Author: Randall Munroe
Length: 64 pages
Growing up in the 1990’s, one of the defining books that helped me understand the world around me was David Macaulay’s The Way Things Work. Using “cartoonish” drawings of plenty of everyday (and not so everyday) machines, I gained plenty of useful knowledge that probably led me to eventually earn my Master’s Degree in Mechanical Engineering in 2009. While Macaulay’s illustrations were straight forward enough that they didn’t need explanations, some concepts around today certainly need some words to help gain an understanding of the way things work.
Enter Randall Munroe, famed “xkcd” webcomic author and an all around smart guy. In late 2012, he published a comic that described each of the systems in NASA’s Saturn V rocket with simple words. Described as “U.S. Space Team’s Up Goer Five,” the concept of using shorter, more common words to explain complicated concepts came to its full fruition in Thing Explainer. Using the thousand most common words, Munroe manages to humorously and thoroughly explain such “things” as the U.S. Constitution, The International Space Station, and the Large Hadron Collider (amongst many other common and complicated ideas).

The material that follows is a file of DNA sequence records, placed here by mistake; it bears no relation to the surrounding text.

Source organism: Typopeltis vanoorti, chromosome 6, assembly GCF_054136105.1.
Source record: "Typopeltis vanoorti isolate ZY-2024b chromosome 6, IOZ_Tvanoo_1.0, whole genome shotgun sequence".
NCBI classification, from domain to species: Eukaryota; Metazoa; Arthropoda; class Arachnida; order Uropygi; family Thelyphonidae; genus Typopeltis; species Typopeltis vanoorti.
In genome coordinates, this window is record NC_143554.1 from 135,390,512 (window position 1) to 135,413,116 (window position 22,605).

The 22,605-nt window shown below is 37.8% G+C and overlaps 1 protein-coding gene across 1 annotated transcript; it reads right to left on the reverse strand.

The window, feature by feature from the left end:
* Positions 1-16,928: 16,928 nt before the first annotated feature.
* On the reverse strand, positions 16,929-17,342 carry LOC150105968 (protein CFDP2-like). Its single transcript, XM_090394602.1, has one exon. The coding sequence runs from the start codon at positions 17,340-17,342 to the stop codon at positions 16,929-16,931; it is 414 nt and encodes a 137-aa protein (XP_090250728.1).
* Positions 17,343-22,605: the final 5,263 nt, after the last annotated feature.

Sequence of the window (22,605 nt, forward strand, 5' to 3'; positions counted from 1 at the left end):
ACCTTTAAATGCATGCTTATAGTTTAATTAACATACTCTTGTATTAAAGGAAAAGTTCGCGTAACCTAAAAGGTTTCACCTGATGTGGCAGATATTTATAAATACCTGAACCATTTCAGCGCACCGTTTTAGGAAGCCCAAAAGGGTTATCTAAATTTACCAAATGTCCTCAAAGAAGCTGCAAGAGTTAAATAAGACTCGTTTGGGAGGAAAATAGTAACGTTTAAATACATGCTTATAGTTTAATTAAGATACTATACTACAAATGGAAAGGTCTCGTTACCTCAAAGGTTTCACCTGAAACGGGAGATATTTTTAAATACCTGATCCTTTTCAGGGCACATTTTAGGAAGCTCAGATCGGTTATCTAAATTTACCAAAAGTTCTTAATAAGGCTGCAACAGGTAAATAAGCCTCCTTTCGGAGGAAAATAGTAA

While the concept is fun and this book could easily be used to help children understand these fascinating ideas, the thousand-word constraint is also its biggest weakness. Sure, I could deduce that “shafts” were usually “sticks” (or “hallways” if they were like mine shafts), and “fire water” often meant gasoline (or some other combustible fuel). However, I often found myself trying to figure out what the actual name of the item or part in question was because the “simple” name wasn’t self-explanatory. Also, it was sometimes a challenge to read all the small text, as it usually wasn’t arranged in a linear format, instead appearing in chunks around the illustrations to be close to the parts that were being described.
A unique concept to bring advanced technological knowledge to everyone, I give Thing Explainer 4.0 stars out of 5.